Uganda: Cargo Trucks Escorted to Juba Amid Tight Security

Heavy trucks.
8 September 2021

By Polycap Kalokwera

Hundreds of trucks yesterday snaked their way through the dreaded Juba-Nimule routes after 16 days of a sit-down strike by its drivers.

Sources at Elegu border say Uganda Revenue Authority officials and those from the migration department started clearing trucks by dawn and by midday, more than 200 trucks had crossed to South Sudan.

The move followed assurances by the South Sudan government that it would deploy both military and police on the highway to provide security for the trucks.

On Monday, the Ministry of Foreign Affairs of South Sudan wrote to both Uganda and Kenya embassies in Juba, communicating that government had made a commitment for the security and safety of all truck drivers and their merchandise.

In a June 9 letter addressed to both embassies in Juba, the Ministry of Foreign Affairs stated that the South Sudan government was committed to guaranteeing security and safety of truck drivers on Juba-Nimule road.

"The Ministry of Foreign Affairs and International Cooperation of the Republic of South Sudan presents its compliments to the Embassy of Republic of Uganda in Juba and has the honour to inform the later that the government of the Republic of South Sudan is committed to providing the security and safety to truck drivers on Juba-Nimule road as follows; The escort will be provided by the South Sudan People's Defence Force and South Sudan National Police Service, the obstacles that cause delay in the highway to Juba will be removed," the letter in part reads.

The letter added that it is not a one off gesture but a long-term investment to ensure smooth flow of business among neighbouring states.

"The government is committed to sustain these safety measures and advise all the road users to adhere to government escort directives...," the letter stated.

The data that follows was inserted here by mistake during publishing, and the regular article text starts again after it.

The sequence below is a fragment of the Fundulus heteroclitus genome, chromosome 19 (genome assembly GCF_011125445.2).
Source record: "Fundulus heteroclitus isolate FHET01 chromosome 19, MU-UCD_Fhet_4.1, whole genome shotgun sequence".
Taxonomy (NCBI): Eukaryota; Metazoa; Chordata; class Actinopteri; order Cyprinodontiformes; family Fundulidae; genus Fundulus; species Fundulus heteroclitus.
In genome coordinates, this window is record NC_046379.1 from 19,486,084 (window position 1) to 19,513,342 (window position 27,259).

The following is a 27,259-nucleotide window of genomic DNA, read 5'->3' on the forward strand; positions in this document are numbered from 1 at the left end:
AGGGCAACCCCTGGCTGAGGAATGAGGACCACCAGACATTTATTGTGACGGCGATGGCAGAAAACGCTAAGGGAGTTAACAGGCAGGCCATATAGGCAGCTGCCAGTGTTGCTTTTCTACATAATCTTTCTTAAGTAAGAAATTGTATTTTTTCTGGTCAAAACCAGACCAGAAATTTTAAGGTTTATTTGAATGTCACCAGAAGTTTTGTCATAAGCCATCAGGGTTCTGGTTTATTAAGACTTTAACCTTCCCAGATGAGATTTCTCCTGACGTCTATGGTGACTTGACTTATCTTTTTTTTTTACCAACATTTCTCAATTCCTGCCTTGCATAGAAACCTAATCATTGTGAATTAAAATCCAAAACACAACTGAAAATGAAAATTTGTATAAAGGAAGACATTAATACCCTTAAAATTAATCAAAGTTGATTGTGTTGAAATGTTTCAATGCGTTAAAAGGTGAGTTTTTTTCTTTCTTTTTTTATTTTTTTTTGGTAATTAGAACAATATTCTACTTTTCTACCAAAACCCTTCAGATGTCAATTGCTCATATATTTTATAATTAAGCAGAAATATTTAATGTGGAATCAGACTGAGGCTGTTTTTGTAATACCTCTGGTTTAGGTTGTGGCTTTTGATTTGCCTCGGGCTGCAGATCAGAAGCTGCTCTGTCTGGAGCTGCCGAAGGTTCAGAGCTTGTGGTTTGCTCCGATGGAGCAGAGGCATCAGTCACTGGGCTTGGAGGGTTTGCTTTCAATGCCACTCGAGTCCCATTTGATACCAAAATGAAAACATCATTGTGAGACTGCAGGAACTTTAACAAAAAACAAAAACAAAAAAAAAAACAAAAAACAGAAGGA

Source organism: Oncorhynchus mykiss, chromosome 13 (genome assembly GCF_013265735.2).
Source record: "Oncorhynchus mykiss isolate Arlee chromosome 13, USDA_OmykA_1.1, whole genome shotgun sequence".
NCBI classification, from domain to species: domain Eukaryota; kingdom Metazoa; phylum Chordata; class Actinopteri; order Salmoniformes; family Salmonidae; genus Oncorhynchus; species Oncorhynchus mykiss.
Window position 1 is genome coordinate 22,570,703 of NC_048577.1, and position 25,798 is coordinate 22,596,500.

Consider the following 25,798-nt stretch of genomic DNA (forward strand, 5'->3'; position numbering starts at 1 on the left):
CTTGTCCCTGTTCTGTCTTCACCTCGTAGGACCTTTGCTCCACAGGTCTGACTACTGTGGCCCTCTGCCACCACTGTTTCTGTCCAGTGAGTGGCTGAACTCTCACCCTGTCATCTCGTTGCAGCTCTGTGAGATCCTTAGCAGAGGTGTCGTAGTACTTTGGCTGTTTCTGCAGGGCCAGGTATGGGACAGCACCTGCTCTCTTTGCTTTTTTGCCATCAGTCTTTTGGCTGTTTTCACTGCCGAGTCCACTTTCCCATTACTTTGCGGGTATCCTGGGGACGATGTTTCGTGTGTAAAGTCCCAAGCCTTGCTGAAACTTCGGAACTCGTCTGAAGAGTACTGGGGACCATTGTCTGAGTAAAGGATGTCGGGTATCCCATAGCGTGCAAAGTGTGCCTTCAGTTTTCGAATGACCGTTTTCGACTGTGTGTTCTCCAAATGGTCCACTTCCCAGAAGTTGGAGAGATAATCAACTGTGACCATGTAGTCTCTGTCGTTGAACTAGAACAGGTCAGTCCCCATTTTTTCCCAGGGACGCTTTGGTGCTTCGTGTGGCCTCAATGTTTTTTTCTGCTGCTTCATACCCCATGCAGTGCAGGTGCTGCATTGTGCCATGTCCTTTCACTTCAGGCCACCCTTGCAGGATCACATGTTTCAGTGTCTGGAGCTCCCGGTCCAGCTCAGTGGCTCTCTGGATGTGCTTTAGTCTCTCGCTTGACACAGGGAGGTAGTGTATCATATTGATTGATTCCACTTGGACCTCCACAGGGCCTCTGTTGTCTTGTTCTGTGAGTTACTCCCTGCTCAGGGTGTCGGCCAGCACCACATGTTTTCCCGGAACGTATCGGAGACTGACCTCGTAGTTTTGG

However, sources at Elegu told this newspaper that the drivers had refused to cross the borders, fearing that the communication was just a move to dupe them into delivering goods when their security is not guaranteed.

The source said UPDF soldiers fired bullets in the air, forcing the drivers to cross the border point.

One driver, who reluctantly crossed, said this is not the first time the government of South Sudan is making promises without enforcement.

"We are being forced by our own soldiers and we may end up dying in South Sudan. We want assurance that we shall be safe when we cross there," he said.

The chairperson of the truck drivers, Mr Asadu Sentongo, confirmed the forced crossover.

He said following the communication, the truck drivers wanted to first witness the deployment before embarking on the journey, but were not given time to do that.

"We got this letter yesterday (Monday) but we were not convinced, so drivers first wanted to wait. However, our soldiers deployed here at Elegu and are forcing drivers to move across. Already very many trucks, more than 200 have crossed," he said.

"My only prayer is that this time the government implements its promises and ensures that our drivers are safe," he added.

While we were unable to verify this with the UPDF 4th Division leadership in Gulu, Mr Geoffrey Osborn Oceng, the Amuru Resident District Commissioner, who has been chairing the negotiations between the truck drivers and the government of South Sudan, said they have cleared more than 600 trucks en-route to Juba, adding that bullets fired in the air was meant to quell the tense situation.

"There were other trucks drivers who were blocking their colleagues from going to South Sudan yet the strike had been called off, so the teargas that was fired was only meant to control the situation," Mr Oceng said.

He added: "There are more than 3,000 trucks at Elegu border point and since we are clearing 600 in a day, it will take us four days to clear all trucks at the border as we wait for those coming from Busia and Malaba."

Mr Oceng urged the government of South Sudan to adhere to their promises, adding that undermining the truckers is what has caused the strikes.

"There are issues which were raised by the truckers and the government of South Sudan didn't respond to, for instance, compensation. As the chair, I will get the details of the 75 persons alleged to have been killed in South Sudan and deliver it to Juba as agreed from the meeting," Mr Oceng said.

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